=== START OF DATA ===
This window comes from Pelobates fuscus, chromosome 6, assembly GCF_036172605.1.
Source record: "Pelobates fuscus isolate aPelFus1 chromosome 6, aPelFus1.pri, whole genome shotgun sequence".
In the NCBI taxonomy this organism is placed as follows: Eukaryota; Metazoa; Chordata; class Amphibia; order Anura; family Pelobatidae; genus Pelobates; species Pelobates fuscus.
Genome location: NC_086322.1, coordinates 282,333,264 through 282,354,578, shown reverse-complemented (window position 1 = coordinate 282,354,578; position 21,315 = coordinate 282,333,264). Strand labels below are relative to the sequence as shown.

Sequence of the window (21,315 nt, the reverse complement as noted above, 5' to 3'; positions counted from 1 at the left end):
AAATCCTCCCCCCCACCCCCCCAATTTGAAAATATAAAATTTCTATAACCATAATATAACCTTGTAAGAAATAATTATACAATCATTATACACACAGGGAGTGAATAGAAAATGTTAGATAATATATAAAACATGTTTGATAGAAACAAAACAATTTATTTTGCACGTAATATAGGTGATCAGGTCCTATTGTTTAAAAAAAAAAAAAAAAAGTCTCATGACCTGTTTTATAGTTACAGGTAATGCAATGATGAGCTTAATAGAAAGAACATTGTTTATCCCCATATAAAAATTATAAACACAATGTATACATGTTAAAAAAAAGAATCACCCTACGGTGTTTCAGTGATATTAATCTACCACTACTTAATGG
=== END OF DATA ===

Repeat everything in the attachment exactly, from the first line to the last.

This window comes from Pelobates fuscus, chromosome 6, assembly GCF_036172605.1.
Source record: "Pelobates fuscus isolate aPelFus1 chromosome 6, aPelFus1.pri, whole genome shotgun sequence".
In the NCBI taxonomy this organism is placed as follows: Eukaryota; Metazoa; Chordata; class Amphibia; order Anura; family Pelobatidae; genus Pelobates; species Pelobates fuscus.
Genome location: NC_086322.1, coordinates 282,333,264 through 282,354,578, shown reverse-complemented (window position 1 = coordinate 282,354,578; position 21,315 = coordinate 282,333,264). Strand labels below are relative to the sequence as shown.

Sequence of the window (21,315 nt, the reverse complement as noted above, 5' to 3'; positions counted from 1 at the left end):
AAATCCTCCCCCCCACCCCCCCAATTTGAAAATATAAAATTTCTATAACCATAATATAACCTTGTAAGAAATAATTATACAATCATTATACACACAGGGAGTGAATAGAAAATGTTAGATAATATATAAAACATGTTTGATAGAAACAAAACAATTTATTTTGCACGTAATATAGGTGATCAGGTCCTATTGTTTAAAAAAAAAAAAAAAAAGTCTCATGACCTGTTTTATAGTTACAGGTAATGCAATGATGAGCTTAATAGAAAGAACATTGTTTATCCCCATATAAAAATTATAAACACAATGTATACATGTTAAAAAAAAGAATCACCCTACGGTGTTTCAGTGATATTAATCTACCACTACTTAATGG